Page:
By CBSNewYork Team

NEWARK, N.J. (CBSNewYork) — New Jersey will now allow early, in-person voting.

Gov. Phil Murphy signed the legislation alongside Georgia’s Stacey Abrams.

READ MORE: Attorney Says Current Whereabouts Of Brian Laundrie, Gabby Petito's Fiancé, Are Unknown

But some county clerks question if it’s possible by November.

“Our democracy is made stronger when we make it easier for the people’s voices to be heard,” Murphy said.

As CBS2’s Meg Baker reported, voters will be able to vote in person 10 days before a general election, and six days before primaries.

Voting would end two days before election day under the new law.

Abrams, a voting rights activist who is credited with helping break the GOP’s hold on her state, joined the governor. Bills restricting ballot access are moving quickly in Republican-led states.

“We deserve to have a say in the direction of our nation, and when democracy is undermined by laws that we have seen pass, not only in Georgia,” Abrams said. “We are seeing an onslaught and attack on democracy.”

Monmouth County Clerk Christine Hanlon said it will be a very difficult transition to coordinate early voting by November. Counties lack the poll workers and infrastructure.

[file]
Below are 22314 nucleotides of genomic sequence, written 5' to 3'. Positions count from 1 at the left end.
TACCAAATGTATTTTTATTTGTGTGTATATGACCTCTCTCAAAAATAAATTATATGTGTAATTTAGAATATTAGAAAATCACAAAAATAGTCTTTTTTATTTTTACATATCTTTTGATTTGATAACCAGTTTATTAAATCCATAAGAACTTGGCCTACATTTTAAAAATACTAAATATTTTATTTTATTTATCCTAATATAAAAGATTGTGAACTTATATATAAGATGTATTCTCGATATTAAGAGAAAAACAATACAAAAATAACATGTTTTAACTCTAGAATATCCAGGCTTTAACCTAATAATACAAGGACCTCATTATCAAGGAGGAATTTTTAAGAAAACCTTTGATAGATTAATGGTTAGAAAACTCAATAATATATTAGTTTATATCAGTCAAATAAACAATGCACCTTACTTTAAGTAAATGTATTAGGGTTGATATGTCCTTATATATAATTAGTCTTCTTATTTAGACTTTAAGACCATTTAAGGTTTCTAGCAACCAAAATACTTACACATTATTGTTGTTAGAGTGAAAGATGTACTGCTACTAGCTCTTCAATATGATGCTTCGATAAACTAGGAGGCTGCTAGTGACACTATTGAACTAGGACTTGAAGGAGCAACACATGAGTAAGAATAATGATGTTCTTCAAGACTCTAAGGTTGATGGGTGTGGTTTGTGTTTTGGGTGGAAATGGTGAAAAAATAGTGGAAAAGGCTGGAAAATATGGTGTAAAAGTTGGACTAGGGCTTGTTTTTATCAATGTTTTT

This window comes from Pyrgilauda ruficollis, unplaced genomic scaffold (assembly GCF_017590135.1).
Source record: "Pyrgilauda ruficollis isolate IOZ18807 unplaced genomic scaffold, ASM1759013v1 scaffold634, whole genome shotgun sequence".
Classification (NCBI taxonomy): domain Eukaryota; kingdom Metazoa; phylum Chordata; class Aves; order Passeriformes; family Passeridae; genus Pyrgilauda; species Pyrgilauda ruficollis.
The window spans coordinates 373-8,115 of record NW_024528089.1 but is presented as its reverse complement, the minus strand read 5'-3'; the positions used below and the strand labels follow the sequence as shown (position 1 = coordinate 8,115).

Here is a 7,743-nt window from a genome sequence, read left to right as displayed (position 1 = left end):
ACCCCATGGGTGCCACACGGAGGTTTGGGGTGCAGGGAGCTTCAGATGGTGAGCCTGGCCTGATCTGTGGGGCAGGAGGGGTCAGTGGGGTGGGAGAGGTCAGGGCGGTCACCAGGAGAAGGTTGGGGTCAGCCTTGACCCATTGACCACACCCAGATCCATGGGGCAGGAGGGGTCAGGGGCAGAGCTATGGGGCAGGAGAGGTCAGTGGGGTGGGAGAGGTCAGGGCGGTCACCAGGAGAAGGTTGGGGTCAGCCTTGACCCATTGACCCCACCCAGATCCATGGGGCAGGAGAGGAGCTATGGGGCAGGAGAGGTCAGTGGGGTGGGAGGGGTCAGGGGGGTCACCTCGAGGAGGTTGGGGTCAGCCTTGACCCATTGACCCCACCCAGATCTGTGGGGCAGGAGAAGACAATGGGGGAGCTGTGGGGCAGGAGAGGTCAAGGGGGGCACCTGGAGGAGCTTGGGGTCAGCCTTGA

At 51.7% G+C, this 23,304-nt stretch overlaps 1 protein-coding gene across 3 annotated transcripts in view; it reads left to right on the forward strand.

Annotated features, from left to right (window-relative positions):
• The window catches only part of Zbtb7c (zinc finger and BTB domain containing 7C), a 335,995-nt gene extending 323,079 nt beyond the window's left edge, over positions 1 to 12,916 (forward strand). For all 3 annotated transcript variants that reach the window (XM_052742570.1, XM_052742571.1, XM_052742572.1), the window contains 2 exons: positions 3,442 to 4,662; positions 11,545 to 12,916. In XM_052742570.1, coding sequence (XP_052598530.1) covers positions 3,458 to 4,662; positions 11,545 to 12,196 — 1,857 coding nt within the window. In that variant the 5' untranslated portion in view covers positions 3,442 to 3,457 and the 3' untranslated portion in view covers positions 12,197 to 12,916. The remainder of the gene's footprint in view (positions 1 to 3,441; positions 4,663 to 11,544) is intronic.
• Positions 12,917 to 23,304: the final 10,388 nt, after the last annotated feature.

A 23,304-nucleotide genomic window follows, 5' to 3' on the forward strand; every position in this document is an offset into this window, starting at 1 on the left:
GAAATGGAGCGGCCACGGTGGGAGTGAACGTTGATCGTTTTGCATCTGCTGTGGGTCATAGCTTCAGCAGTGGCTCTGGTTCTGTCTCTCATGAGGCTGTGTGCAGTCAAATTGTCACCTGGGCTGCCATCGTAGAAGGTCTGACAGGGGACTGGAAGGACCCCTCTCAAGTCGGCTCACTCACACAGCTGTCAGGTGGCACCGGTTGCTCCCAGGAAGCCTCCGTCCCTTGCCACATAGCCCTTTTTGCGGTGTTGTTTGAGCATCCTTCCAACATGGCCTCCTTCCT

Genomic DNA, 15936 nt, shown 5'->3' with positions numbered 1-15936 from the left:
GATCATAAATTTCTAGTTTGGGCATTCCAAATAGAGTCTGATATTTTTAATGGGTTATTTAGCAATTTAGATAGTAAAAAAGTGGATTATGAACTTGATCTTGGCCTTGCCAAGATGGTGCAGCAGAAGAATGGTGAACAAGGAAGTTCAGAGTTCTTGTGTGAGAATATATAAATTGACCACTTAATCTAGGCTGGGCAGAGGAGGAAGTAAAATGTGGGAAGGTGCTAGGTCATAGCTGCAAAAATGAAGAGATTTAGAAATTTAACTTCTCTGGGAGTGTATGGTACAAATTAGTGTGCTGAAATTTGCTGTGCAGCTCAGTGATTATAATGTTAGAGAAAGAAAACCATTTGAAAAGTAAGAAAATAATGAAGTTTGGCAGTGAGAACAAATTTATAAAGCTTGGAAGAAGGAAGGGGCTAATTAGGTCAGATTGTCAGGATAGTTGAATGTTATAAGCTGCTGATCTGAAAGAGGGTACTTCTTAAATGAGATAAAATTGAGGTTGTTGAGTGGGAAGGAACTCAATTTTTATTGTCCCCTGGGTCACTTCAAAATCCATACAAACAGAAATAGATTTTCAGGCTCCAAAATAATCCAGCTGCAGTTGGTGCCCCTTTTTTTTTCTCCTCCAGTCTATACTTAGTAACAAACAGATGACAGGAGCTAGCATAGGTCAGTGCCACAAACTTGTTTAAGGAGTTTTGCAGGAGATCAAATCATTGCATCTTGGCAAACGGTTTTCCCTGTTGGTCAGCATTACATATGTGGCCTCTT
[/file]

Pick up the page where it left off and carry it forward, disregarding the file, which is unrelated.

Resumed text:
READ MORE: Teen Stabbed To Death After Dutchess County High School Football Game, Former Student Charged

“Our current equipment in Monmouth County is not set up at all for the ability to have multiple ballots on a particular device,” Hanlon said.

Essex County Clerk Chris Durkin said it may be more work for his office, but it’s the right thing to do.

“It’s a lot more paperwork, but in a good way. When you have more voices heard, democracy is stronger,” Durkin said.

Republican Sen. Declan O’Scanlon supports early voting, but said the state needs to help counties.

“It’s another massive undertaking that we’re dumping in their laps, without their input, without resources and snapping our fingers and say ‘Get it done,'” O’Scanlon said.

He says estimates show the purchase of new voting machines and electronic poll books could cost more than $50 million.

Separate legislation calls for drop boxes for paper vote by mail ballots to be spaced out throughout counties for better access points in residential neighborhoods.

MORE NEWS: Caught On Video: Carmine's Hostess Attacked After Asking Tourists For Proof Of Vaccination

CBS2’s Meg Baker contributed to this report. 

CBSNewYork Team